In another aspect of the present invention, an input device includes an input unit that detects the variation of capacitances at a plurality of detection points Ni (i is an integer), and a control unit that calculates detection outputs from the plurality of detection points Ni to determine the peak position P in the variation of capacitances to generate coordinate data at a fixed time interval from the peak position P. The control unit performs a correction between the peak position P determined at a given point and coordinate data M obtained at the previous point such that a corrected value which is smaller than (P-M) is added to the coordinate data M. Further, the calculation is performed using the maximum value detected at any one of the detection points Ni, the previous value detected at at least one previous point, and the following value detected at at least one point which follows the detection point at which the maximum value is generated to make a correction. The corrected value varies such that when the maximum value changes by less than a second threshold value relative to the previous and following values the corrected value is less than the corrected value when the maximum value changes by more than the second threshold value.

The input device according to the present invention allows for a coordinate detection with a high accuracy when the variation of capacitances exhibits a gently curved profile.

Preferably, the correction in which the corrected value is made smaller is performed when the displacement of the peak position P which is determined at a fixed time interval is within a predetermined distance.

For example, when a finger rests on the input unit, the oscillation of a cursor on a screen is suppressed.

The corrected value may be calculated by subtracting (Mn−1) from Pn or a function of Pn and by dividing the resulting value by a predetermined integer m, where Pn indicates the peak position determined at a given time, and (Mn−1) indicates the coordinate data determined at the previous time.

The correction may be performed using the integer m as a predetermined value when the displacement of the peak value P which is determined at a fixed time interval is within a predetermined distance. The correction using the same integer m or a different integer may be additionally performed when the maximum value transitions relative to the previous and following values by less than the second threshold value.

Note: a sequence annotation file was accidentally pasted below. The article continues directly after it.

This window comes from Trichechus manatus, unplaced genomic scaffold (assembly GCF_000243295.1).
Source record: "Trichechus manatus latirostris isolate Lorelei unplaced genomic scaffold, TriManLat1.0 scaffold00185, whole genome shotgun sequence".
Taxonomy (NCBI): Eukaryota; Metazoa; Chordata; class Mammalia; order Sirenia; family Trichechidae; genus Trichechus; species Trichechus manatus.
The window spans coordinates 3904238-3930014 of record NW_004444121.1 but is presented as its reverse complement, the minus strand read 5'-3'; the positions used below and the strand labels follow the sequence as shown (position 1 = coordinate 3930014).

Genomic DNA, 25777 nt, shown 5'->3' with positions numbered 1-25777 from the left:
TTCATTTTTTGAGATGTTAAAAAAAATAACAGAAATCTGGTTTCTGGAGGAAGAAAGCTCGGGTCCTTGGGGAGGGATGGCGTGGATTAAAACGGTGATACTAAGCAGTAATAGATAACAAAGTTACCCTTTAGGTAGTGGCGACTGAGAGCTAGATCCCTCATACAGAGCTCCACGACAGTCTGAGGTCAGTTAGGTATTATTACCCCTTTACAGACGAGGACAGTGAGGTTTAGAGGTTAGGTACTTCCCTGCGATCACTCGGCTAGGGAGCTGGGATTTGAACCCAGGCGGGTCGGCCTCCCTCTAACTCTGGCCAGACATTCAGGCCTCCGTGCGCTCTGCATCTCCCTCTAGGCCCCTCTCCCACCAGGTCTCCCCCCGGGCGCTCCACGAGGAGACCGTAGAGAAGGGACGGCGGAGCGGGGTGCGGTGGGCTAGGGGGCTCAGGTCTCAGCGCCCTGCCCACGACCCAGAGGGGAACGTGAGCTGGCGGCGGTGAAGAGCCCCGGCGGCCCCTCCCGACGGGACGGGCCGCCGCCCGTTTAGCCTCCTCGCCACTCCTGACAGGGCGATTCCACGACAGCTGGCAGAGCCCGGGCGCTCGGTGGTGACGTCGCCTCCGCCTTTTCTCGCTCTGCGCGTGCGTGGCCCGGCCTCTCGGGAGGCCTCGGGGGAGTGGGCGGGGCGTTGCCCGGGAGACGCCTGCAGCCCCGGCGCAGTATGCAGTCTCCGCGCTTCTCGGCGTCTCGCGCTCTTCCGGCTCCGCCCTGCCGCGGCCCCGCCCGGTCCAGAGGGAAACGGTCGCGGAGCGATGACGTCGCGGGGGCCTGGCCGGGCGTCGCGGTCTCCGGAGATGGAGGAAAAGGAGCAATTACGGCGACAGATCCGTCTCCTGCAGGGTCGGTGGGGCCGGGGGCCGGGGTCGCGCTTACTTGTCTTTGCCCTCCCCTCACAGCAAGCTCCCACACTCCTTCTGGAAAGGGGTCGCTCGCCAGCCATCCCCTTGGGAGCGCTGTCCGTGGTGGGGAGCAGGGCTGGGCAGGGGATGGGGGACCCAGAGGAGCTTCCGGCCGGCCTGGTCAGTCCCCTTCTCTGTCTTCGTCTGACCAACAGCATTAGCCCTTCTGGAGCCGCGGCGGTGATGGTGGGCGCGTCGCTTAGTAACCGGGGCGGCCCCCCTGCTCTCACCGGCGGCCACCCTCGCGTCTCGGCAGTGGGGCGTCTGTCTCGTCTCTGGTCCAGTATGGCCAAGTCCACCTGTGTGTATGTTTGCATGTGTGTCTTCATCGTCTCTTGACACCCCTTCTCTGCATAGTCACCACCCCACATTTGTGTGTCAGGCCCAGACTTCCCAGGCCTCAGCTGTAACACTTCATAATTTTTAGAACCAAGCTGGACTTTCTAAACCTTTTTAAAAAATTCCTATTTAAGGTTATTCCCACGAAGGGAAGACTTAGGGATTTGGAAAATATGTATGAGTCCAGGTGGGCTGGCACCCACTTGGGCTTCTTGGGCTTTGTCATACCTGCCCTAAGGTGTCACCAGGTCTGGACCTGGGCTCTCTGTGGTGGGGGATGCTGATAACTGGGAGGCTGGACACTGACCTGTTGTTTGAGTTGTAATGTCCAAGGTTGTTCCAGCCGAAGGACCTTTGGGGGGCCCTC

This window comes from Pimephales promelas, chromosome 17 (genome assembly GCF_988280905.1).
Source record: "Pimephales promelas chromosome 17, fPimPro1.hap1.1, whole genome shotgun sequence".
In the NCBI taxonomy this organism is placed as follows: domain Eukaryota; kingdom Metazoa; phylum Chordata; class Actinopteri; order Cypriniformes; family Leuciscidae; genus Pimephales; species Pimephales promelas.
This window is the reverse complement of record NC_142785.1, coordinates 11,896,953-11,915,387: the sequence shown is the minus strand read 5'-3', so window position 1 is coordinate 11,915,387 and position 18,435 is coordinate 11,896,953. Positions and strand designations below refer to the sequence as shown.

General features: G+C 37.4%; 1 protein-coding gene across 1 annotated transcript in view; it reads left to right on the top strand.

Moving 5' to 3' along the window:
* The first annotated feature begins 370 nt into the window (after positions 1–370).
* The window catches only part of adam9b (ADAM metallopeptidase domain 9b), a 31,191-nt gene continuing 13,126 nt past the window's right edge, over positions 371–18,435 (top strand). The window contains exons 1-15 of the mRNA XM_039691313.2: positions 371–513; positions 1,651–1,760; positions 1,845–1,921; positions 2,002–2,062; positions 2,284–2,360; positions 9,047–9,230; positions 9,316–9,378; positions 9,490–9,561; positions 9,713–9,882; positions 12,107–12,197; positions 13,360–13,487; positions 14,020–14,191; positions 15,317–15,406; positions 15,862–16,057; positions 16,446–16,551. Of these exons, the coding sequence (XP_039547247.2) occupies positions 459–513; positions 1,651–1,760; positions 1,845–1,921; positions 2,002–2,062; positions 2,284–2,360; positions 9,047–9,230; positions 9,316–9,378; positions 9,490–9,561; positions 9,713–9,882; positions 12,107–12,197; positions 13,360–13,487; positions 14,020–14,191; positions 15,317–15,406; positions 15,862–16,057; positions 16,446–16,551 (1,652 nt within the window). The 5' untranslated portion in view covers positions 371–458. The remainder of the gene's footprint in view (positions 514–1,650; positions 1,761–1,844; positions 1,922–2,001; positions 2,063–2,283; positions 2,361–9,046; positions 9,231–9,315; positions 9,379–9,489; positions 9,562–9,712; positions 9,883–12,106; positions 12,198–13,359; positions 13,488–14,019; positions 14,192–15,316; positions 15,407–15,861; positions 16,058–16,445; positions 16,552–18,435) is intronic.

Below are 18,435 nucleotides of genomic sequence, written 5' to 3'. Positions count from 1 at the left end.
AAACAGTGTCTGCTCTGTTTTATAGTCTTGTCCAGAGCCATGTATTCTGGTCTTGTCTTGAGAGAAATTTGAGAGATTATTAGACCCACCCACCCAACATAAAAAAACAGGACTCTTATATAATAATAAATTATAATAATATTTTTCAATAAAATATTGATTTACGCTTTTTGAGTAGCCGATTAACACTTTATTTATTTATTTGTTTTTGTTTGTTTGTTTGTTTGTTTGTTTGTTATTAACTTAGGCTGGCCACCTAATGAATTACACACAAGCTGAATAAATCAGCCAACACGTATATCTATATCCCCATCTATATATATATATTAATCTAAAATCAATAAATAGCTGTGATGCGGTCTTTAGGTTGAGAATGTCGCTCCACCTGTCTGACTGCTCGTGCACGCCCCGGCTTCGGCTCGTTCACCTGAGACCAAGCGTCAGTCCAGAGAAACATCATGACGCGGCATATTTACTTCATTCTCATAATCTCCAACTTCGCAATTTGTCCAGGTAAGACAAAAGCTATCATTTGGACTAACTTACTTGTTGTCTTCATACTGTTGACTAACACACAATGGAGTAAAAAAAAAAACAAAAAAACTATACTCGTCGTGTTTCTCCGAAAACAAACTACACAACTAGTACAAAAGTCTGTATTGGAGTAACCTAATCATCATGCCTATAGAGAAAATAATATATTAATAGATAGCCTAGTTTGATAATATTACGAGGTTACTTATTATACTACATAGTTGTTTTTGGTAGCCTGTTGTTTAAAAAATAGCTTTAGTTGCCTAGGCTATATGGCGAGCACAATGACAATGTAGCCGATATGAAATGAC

Preferably, the value calculated from (2B−A−C) is compared to any one of the threshold values, where B denotes the maximum value at any of the detection points Ni, A denotes the previous value, and C denotes the following value.

The coordinate of the peak position may be defined by the following equation: P = ( coordinate of B ) - A - C 2 ( 2 B - A - C )

BRIEF DESCRIPTION OF THE DRAWINGS

FIG. 1 is a waveform of the variation of capacitances detected in an input device according to one embodiment of the present invention;

FIG. 2 is a waveform when the accumulation output exhibits a sharply curved profile;

FIG. 3 is a waveform when the accumulation output exhibits a gently curved profile;

FIG. 4 is a block diagram of the structure of the input device according to the present invention;

FIG. 5 is a control flowchart of a controller;

FIG. 6 is a perspective view of a capacitive sensor-based input pad; and

FIG. 7 is a perspective view of a notebook computer incorporating the input pad.

DESCRIPTION OF THE PREFERRED EMBODIMENTS

FIG. 4 is a block diagram of the structure of an input device according to the present invention. The input device includes a planar input pad 10, which is a capacitive sensor-based input device, for inputting X-Y coordinate position data.

Referring to FIG. 6, the input pad 10 is formed of a protective sheet 1, a plurality of X-electrodes 2, a plurality of Y-electrodes 3, and an insulating sheet 4 interposed between the X-electrodes 2 and the Y-electrodes 3, which are stacked over a substrate 5. The X-electrodes 2 are horizontally (in the X direction) spaced apart at a fixed interval, and the Y-electrodes 3 are vertically (in the Y direction) spaced apart at a fixed interval, such that the X-electrodes 2 and the Y-electrodes 3 face each other so as to form a matrix.

The input pad 10 is incorporated in a notebook computer as illustrated in FIG. 7, by way of example. Typically, the input pad 10 is located closer to an operator than a keyboard 8.